It is important to recognize that, although some concepts of adult education taught in the United States seem at first glance to reify core national values, there may be considerable leeway in how methods associated with these concepts emerge. As an example, self-directed learning is generally described as a process in which people take primary initiative for planning, carrying out, and evaluating their own learning experiences (Merriam and Caffarella 1999). On the surface, such a construct appears thoroughly grounded in individualist cultural values like individual initiative and agency. However, recent theorists elaborating on self-direction have suggested greater roles for mentors and coaches (Grow 1994) and a recognition that autonomy in learning does not preclude a valuing of interdependence, depending on the learning context (Nah 2000). A method born of one culture may be adaptable to another when relevant cultural differences are considered.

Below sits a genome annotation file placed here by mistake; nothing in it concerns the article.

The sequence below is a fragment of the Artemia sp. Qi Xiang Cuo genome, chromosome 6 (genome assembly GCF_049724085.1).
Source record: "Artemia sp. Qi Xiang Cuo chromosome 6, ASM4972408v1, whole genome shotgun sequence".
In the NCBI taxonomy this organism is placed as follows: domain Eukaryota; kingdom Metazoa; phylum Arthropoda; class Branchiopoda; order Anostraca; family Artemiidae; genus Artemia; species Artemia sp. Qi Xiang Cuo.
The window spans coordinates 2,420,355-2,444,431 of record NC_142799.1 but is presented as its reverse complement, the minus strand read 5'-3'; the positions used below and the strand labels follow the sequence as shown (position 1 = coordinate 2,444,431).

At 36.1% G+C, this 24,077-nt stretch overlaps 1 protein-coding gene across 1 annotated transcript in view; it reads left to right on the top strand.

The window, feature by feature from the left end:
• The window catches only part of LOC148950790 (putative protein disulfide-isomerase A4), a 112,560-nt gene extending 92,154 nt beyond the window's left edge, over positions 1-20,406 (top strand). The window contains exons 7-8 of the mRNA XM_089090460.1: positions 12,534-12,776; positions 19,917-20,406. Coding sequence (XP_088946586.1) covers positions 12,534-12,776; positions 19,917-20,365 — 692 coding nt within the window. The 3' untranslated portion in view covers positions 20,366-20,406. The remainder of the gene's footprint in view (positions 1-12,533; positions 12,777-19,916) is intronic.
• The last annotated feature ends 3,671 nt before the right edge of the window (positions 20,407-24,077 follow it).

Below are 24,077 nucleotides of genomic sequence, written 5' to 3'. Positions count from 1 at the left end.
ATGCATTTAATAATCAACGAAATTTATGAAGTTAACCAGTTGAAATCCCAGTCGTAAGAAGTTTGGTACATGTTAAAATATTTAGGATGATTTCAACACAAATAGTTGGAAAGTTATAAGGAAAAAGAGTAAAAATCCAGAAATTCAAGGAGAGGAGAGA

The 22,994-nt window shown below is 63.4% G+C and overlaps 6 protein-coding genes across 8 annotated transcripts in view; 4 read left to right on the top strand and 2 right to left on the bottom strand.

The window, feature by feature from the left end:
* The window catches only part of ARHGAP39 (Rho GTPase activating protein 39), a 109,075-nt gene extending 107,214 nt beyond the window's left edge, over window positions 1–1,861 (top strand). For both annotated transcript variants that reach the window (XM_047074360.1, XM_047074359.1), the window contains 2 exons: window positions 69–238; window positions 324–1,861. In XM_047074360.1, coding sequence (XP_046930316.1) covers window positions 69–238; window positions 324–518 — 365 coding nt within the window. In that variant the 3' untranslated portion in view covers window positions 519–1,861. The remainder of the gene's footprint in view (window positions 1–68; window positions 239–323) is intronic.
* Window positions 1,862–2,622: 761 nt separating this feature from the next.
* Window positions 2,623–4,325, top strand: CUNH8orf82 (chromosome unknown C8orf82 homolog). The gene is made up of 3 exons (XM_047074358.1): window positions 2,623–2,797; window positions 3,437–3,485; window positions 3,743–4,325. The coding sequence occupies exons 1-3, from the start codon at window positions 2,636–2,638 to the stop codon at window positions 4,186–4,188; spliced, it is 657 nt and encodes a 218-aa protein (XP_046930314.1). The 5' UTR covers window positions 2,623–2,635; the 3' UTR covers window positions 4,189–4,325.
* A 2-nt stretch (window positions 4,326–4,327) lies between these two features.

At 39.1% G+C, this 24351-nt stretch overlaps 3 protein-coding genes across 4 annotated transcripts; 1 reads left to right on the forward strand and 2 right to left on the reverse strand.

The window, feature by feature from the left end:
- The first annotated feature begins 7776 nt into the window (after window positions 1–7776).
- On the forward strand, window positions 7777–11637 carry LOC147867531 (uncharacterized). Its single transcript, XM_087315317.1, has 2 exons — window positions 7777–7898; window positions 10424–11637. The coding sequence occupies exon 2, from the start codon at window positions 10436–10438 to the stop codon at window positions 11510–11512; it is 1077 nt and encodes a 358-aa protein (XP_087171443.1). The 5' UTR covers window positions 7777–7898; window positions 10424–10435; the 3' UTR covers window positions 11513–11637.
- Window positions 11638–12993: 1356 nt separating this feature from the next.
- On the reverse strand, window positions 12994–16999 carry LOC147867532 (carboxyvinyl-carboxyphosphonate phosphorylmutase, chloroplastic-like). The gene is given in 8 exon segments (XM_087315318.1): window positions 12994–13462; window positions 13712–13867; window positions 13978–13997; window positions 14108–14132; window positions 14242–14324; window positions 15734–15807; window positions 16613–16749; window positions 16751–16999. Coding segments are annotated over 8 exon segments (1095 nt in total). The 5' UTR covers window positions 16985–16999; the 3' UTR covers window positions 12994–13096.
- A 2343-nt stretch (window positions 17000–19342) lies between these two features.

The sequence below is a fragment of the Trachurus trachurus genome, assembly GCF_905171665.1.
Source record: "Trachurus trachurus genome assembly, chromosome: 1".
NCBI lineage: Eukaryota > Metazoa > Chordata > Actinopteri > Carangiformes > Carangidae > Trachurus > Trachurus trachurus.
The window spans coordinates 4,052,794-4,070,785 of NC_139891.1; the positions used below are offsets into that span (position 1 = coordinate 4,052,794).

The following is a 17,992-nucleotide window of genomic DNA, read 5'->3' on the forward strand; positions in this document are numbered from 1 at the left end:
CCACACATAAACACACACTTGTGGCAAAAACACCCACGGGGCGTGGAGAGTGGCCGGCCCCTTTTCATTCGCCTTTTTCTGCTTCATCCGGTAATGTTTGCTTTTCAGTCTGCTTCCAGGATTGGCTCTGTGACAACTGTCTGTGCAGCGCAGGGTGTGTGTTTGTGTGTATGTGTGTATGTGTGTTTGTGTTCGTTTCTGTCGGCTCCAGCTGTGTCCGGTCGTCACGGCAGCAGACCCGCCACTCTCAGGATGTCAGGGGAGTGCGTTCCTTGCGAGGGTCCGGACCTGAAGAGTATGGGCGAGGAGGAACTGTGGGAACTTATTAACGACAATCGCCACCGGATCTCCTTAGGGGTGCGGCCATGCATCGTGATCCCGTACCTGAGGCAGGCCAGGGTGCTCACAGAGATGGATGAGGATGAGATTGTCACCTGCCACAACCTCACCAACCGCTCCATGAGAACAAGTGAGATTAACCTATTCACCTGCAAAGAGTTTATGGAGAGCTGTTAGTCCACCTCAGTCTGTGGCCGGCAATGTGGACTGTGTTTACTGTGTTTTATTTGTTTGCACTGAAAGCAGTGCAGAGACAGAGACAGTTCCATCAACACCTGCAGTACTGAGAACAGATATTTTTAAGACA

Approaches that Allow Alternative Voices
How can teachers help learners appreciate the diversity inherent in any classroom? Following are a few examples of culturally sensitive learning approaches that have the potential to foster inclusion.
The social construction of knowledge might be fostered through collaborative group learning, which emphasizes the process of listening to and respecting others, understanding alternative views, challenging and questioning others, negotiating ideas, and caring for group participants (Imel and Tisdell 1996). The communicative focus and socially constructed nature of collaborative learning are illustrated through the experiences of African American students, as one example, where self-expression, connection with the instructor, and the need to equalize the learning environment are all valued (Hecht et al. 1993; Imel and Tisdell 1996; Sheared 1999).